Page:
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Aquarium's green roots go deep Add to ...

Landscape architect Randy Sharp knew he was onto something big back in 2005 when, while planning the ultimate urban-style garden for the Vancouver Aquarium, he discovered there was a growing interest in vertical garden systems, also known as green or living walls.

The resulting three-metres-high by 15-metres-long freestanding wall pictured at left - designed by Mr. Sharp's Vancouver firm, Sharp & Diamond Landscape Architecture Inc., and housing 7,000 hardy individual B.C. plants - is a striking visual example of the Vancouver Aquarium's environmental stewardship.

The same can be said for Aquaquest - the Marilyn Blusson Learning Centre, the aquarium's newest building, which is earning accolades for sustainable design and technical innovation and recently became the world's first aquarium building to achieve both LEED Gold and ISO 14001 certifications.

The building earned LEED points for such features as a cooling system that draws seawater from the nearby Burrard Inlet, and a roof-top rainwater harvesting system.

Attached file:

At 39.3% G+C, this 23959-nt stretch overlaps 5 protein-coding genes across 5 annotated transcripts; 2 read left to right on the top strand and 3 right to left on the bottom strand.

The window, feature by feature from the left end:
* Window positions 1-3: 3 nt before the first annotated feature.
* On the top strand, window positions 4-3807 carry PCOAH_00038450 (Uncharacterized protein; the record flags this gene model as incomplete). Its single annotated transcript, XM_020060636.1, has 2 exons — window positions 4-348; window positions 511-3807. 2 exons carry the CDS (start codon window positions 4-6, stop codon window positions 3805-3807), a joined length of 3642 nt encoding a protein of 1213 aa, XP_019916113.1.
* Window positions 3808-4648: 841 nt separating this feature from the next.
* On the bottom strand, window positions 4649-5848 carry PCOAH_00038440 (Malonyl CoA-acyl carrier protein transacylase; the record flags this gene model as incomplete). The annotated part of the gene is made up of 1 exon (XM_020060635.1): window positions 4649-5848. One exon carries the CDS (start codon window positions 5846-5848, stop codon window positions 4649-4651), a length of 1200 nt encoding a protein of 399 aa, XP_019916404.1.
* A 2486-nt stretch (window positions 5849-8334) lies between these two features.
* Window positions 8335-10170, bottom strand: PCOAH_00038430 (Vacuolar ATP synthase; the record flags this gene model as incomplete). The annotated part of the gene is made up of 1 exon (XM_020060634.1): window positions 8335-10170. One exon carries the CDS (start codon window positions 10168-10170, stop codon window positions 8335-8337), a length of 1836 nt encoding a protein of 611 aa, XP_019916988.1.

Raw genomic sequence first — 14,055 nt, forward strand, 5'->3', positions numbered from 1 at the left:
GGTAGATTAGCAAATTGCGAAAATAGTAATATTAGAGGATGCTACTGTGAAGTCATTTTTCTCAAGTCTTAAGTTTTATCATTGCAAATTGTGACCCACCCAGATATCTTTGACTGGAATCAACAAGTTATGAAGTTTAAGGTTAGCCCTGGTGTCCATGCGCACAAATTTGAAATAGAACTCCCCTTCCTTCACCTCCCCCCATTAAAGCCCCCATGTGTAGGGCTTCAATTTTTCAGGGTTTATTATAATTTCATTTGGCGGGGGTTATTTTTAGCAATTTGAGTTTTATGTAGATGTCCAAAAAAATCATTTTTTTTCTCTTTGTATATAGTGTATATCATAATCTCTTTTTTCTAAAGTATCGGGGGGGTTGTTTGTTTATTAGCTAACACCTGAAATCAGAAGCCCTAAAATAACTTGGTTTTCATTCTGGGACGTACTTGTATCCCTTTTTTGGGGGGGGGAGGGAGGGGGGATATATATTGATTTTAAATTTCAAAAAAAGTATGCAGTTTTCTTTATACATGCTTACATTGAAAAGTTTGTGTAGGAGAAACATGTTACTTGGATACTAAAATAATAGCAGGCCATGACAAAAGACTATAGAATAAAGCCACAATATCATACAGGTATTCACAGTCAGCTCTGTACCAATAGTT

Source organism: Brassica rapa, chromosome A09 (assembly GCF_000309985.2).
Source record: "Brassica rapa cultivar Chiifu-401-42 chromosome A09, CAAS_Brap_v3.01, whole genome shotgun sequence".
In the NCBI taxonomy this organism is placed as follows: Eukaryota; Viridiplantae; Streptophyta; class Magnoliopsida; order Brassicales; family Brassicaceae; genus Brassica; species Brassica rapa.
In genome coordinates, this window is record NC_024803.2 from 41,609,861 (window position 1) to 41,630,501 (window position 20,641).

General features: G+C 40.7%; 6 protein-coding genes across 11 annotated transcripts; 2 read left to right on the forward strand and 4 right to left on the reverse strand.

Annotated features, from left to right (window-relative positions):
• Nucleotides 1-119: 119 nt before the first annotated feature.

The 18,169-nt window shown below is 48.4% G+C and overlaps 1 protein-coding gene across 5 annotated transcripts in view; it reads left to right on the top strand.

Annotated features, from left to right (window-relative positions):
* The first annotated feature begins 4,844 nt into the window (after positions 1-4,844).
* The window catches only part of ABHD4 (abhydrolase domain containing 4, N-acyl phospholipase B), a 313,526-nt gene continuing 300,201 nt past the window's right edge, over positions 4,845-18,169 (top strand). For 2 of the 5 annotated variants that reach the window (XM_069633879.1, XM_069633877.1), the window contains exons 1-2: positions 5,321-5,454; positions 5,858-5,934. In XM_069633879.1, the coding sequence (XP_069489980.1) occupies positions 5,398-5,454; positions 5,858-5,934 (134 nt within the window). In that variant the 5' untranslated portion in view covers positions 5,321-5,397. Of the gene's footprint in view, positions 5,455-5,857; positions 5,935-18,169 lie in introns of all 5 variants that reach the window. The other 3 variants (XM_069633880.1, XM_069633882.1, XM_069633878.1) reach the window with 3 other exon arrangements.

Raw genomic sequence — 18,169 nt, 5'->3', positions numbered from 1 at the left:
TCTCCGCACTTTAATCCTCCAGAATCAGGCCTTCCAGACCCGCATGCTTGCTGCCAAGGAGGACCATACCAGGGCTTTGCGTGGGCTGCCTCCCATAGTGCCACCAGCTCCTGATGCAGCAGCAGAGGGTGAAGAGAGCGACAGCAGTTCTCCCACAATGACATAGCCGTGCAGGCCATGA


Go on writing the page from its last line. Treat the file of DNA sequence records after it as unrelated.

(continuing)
The ISO 14001 certification was awarded by the International Organization for Standardization to recognize management's commitment to improving the entire site's environmental performance on an ongoing basis.

Max Richter, an associate with Stantec Architects, the Vancouver firm that designed the Aquaquest building, says it was wise of aquarium management to qualify for both the LEED and ISO certifications.

"The one thing about LEED is that it's really a snapshot of the building right after construction. But we have to be aware that a building's lifespan is 50, 60 or 100 years," Mr. Richter says. "That's why something like ISO complements LEED quite well because it is going to help maintain a level of performance and continually improve it, through the years."

 

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